Ten Things You Need to Know about Rolfing
It’s called Rolfing after its founder, Dr Ida Rolf, a research biochemist from the Bronx who lived 1896-1979. We love Ida, but we struggle with the name too, sometimes. Telling people what we do for a living at parties is a world of pain.
Rolfing is a whole-body treatment that takes place over ten sessions that were designed by Ida Rolf in the 1970s. In ten sessions we work systematically through the whole body, addressing issues such as breathing, pelvic floor support and length and lift in mid-section.
Rolfing works on your connective tissue, or fascia. Rolfers believe that it’s fascia that keeps our body moulded into our usual posture, and it explains why trying to correct your posture (‘sit up straight!’) using muscular effort alone tends to be a short-lived enterprise.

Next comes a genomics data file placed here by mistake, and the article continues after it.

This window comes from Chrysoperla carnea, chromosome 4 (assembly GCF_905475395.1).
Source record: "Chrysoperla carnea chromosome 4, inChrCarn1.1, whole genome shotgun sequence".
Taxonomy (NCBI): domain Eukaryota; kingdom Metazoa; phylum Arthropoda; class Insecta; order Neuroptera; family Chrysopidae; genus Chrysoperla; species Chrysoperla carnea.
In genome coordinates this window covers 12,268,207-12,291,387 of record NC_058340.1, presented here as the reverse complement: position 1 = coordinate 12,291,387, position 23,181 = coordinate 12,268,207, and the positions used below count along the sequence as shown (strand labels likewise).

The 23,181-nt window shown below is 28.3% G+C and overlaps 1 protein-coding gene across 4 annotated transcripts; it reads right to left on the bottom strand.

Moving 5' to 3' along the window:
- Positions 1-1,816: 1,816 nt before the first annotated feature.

We also believe that how you walk, stand and sit have an impact on your health over the long term. These patterns of movement are often learned at a very early age and bear the imprint of our personal, familial and cultural histories.
Rolfers also look at the effect of gravity on the body. The compressive effect of the gravitational field is our constant companion through life and shapes the way we learn to move as babies. But many of us act as though we’re losing the battle to hold our heads high. Rolfing can help you end the war and learn to make friends with gravity.
Rolfers use a medical model of the body: no chi, no prana. But many Rolfers are also yoga teachers and healers from other backgrounds, because they value Rolfing’s compassionate, creative, whole-body approach.
Similarly, many Rolfers have a background in dance or exercise science, because they recognise the impact that better alignment, improved support and greater flexibility have on improving performance in fitness activities such as running, cycling, weight-training, yoga and golf.